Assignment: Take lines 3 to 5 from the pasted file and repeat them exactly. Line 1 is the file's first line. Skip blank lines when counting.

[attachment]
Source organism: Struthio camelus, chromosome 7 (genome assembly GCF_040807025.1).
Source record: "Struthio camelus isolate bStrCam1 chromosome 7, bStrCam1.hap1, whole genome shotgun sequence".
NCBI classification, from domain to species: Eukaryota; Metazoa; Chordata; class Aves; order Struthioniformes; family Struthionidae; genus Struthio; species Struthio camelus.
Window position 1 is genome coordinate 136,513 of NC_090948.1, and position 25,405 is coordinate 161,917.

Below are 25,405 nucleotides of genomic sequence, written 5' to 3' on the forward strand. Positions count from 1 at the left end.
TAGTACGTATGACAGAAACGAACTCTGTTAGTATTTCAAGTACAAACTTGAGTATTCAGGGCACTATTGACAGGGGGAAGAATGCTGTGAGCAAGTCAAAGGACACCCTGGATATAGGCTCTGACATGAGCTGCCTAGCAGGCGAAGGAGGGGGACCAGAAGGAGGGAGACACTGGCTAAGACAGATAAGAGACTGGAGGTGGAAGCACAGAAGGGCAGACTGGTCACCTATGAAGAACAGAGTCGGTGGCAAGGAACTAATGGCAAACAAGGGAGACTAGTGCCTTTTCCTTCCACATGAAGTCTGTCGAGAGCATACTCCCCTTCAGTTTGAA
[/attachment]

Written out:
NCBI classification, from domain to species: Eukaryota; Metazoa; Chordata; class Aves; order Struthioniformes; family Struthionidae; genus Struthio; species Struthio camelus.
Window position 1 is genome coordinate 136,513 of NC_090948.1, and position 25,405 is coordinate 161,917.

Below are 25,405 nucleotides of genomic sequence, written 5' to 3' on the forward strand. Positions count from 1 at the left end.